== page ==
Staff of the Canadian Securities Administrators have published a notice based on a review conducted by the securities regulatory authorities in Alberta, British Columbia, Ontario and Québec for the purpose of highlighting good disclosure practices for issuers in the cannabis industry so that investors are provided with transparent information about financial performance and risks and uncertainties, to support informed investing decisions.
Staff at the Canadian Securities Administrators (the "CSA") have published CSA Staff Notice 51-357 - Staff Review of Reporting Issuers in the Cannabis Industry (see here) based on a review conducted by the securities regulatory authorities in Alberta, British Columbia, Ontario and Québec. Staff reviewed the disclosure of 70 reporting issuers operating in the cannabis industry. This review included reporting issuers with varying levels of involvement in the industry and with operations in different countries.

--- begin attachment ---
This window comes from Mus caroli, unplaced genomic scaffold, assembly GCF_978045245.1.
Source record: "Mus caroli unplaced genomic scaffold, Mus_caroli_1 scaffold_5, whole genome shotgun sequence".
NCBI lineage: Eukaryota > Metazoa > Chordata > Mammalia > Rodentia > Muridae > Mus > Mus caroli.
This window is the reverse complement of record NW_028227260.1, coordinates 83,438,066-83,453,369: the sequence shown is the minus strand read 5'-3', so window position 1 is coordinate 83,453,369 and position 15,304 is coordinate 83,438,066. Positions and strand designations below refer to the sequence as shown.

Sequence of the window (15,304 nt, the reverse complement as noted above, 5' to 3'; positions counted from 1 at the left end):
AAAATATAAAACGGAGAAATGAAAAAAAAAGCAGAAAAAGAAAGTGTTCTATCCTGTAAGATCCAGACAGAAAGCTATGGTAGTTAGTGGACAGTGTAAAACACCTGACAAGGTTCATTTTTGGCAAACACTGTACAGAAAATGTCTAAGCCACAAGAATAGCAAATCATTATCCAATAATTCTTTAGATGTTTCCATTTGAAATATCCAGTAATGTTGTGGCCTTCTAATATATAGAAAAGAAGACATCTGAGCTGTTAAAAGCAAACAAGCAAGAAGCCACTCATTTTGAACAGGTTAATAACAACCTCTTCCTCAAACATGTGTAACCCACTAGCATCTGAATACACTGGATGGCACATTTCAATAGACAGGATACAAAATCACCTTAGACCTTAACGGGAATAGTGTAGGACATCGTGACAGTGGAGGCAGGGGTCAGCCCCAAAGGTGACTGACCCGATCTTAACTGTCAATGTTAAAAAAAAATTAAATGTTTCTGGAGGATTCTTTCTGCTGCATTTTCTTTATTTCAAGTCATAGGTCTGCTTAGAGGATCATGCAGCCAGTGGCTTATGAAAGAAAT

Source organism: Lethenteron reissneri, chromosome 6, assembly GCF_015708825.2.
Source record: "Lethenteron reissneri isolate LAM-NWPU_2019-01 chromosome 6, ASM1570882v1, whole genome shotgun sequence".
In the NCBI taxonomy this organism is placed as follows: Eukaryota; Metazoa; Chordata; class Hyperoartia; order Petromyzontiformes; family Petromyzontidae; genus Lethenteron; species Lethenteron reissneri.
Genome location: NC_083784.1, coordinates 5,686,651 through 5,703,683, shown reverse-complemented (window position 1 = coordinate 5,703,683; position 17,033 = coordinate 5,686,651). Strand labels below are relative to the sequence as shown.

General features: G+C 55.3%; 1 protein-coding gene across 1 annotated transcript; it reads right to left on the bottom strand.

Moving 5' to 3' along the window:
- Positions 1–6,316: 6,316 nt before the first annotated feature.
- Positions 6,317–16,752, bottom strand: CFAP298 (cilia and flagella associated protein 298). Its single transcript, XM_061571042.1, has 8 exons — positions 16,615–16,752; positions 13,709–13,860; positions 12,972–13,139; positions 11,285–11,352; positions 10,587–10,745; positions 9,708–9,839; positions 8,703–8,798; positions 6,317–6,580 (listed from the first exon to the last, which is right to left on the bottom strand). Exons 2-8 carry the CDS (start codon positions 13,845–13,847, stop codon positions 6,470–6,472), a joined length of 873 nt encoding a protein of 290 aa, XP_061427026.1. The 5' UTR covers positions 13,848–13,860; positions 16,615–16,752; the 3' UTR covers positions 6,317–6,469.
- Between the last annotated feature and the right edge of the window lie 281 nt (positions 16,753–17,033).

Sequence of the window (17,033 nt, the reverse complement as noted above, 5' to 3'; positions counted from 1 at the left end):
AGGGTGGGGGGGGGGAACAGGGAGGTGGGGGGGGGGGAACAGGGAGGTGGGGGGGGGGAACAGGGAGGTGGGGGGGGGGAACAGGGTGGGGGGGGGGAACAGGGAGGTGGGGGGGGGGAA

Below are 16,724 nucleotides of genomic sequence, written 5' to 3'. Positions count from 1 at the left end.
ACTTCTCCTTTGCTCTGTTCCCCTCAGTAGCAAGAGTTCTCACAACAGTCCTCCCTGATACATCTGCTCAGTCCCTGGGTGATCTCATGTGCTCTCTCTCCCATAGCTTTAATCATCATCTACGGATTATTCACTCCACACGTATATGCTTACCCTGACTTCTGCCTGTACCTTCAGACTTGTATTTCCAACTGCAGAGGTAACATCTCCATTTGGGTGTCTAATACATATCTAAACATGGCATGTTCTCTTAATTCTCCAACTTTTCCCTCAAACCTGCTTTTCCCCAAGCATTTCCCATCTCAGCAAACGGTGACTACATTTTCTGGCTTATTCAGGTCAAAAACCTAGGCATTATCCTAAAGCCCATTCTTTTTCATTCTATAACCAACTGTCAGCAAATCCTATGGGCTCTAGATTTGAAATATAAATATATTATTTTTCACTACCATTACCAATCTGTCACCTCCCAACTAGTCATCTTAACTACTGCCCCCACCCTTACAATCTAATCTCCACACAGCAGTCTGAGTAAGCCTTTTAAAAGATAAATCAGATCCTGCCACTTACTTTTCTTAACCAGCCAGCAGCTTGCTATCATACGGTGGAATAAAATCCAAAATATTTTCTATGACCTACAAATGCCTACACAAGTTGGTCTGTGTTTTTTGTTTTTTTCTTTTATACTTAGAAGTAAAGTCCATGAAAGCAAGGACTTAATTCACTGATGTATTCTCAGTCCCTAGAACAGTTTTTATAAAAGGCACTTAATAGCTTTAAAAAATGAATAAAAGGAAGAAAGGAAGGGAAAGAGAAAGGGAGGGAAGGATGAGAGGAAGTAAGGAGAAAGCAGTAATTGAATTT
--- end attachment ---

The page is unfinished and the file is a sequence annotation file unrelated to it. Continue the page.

Staff were seeking to highlight good disclosure practices for issuers in the cannabis industry so that investors are provided with transparent information about financial performance and risks and uncertainties, to support informed investing decisions. Staff noted that the cannabis industry had benefited from increasingly permissive legal frameworks and had grown significantly as an emerging public market sector. The review identified industry specific disclosure deficiencies, which are notable given the recent rapid growth of this industry and perhaps in recent weeks, the volatility experienced in and around the implementation of federal legalization.
The review identified three categories of what they felt were substantive disclosure deficiencies.
Licensed cannabis producers ("LPs") often did not provide sufficient information in their financial statements and management’s discussion and analysis ("MD&A") for an investor to understand their financial performance, including: